Despite all the precautions that we take, all the defensive systems that we have in place, and all the international agreements aimed at removing weapons of mass destruction from the planet, we must be prepared to answer any WMD-related question that begins with these two words: “What if?”
As the DoD’s Combat Support Agency for combating weapons of mass destruction, one of our main responsibilities is to plan, train, exercise, test, inspect and assess our military forces that have to deal with weapons of mass destruction. The Defense Nuclear Weapons School prepares thousands of our uniformed service members to answer the “What if” questions that come up all the time.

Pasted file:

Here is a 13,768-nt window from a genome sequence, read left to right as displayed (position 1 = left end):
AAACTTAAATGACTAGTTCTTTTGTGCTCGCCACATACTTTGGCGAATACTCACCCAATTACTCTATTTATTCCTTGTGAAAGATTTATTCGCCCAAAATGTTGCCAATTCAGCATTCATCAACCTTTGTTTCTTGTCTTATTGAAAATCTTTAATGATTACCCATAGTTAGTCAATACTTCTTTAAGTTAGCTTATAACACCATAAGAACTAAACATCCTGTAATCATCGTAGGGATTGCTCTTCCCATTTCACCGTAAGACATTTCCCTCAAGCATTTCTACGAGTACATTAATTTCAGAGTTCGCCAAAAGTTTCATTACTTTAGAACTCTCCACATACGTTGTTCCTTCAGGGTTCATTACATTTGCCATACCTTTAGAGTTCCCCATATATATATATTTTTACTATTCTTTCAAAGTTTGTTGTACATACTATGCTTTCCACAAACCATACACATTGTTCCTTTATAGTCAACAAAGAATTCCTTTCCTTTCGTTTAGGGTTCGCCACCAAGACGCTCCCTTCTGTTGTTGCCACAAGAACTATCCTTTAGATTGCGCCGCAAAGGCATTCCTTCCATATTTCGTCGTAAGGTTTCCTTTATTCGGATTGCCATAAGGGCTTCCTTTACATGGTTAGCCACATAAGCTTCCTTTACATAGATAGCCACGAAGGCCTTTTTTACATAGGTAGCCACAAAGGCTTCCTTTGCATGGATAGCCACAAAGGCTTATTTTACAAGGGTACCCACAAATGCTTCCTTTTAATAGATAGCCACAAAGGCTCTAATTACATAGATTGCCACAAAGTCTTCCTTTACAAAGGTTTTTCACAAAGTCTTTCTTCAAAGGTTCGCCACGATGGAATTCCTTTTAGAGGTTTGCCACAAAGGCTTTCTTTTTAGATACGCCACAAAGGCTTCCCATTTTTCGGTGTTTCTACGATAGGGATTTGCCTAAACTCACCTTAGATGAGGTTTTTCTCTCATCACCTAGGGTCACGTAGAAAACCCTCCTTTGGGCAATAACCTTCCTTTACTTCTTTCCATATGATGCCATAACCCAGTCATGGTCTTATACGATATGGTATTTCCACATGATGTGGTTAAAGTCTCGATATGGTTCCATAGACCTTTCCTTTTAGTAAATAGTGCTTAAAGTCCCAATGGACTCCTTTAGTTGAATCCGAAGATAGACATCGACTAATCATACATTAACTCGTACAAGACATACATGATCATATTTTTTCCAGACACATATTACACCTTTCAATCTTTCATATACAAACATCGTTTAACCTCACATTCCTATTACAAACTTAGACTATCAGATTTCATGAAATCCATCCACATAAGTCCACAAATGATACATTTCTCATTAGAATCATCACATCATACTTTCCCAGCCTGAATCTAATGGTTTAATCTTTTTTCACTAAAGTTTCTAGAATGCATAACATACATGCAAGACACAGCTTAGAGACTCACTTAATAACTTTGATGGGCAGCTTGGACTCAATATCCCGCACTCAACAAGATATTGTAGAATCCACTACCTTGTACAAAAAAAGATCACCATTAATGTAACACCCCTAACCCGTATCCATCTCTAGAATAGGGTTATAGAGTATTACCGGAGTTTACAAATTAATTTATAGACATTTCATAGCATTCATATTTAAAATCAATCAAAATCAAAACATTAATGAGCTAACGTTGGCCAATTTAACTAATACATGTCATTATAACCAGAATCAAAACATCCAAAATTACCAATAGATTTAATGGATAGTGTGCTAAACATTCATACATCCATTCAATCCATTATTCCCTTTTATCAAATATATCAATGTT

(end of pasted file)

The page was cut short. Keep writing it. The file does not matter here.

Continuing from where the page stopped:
“What if” might refer to an industrial accident that releases toxic chemicals or radiation into the air – just like the Fukushima nuclear power plant did after a tsunami hit Japan. “What if” could mean a naturally occurring biological hazard that reaches epidemic status – just like the Ebola outbreak in West Africa. There’s even a chance “What if” could be a good thing, like a need to destroy a vast amount of WMD when a country suddenly gives up its stockpile due to international pressure – as was the case when Syria had 1,300 metric tons of chemical weapons material that needed to be eliminated. In each of those cases, we were ready, and when those “What ifs” became reality, our WMD experts were able to provide solutions.